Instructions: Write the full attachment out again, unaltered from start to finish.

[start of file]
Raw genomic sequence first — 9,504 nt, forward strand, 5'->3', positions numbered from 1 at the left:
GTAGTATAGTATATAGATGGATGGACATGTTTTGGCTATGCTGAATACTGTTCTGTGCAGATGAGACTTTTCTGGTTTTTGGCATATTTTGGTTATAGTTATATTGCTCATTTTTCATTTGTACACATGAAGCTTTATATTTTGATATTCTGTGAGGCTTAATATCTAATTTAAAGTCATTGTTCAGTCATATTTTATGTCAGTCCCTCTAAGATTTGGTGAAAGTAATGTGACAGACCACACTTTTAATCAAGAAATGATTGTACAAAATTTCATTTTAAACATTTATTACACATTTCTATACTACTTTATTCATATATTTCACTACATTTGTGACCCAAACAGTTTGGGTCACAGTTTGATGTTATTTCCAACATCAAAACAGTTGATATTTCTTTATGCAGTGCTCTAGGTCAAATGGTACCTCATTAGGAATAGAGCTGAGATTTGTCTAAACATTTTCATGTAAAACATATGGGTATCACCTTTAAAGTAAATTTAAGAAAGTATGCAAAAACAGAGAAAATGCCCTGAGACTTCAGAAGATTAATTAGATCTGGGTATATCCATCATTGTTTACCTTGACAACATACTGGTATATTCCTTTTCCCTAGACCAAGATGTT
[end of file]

Raw genomic sequence first — 9,504 nt, forward strand, 5'->3', positions numbered from 1 at the left:
GTAGTATAGTATATAGATGGATGGACATGTTTTGGCTATGCTGAATACTGTTCTGTGCAGATGAGACTTTTCTGGTTTTTGGCATATTTTGGTTATAGTTATATTGCTCATTTTTCATTTGTACACATGAAGCTTTATATTTTGATATTCTGTGAGGCTTAATATCTAATTTAAAGTCATTGTTCAGTCATATTTTATGTCAGTCCCTCTAAGATTTGGTGAAAGTAATGTGACAGACCACACTTTTAATCAAGAAATGATTGTACAAAATTTCATTTTAAACATTTATTACACATTTCTATACTACTTTATTCATATATTTCACTACATTTGTGACCCAAACAGTTTGGGTCACAGTTTGATGTTATTTCCAACATCAAAACAGTTGATATTTCTTTATGCAGTGCTCTAGGTCAAATGGTACCTCATTAGGAATAGAGCTGAGATTTGTCTAAACATTTTCATGTAAAACATATGGGTATCACCTTTAAAGTAAATTTAAGAAAGTATGCAAAAACAGAGAAAATGCCCTGAGACTTCAGAAGATTAATTAGATCTGGGTATATCCATCATTGTTTACCTTGACAACATACTGGTATATTCCTTTTCCCTAGACCAAGATGTT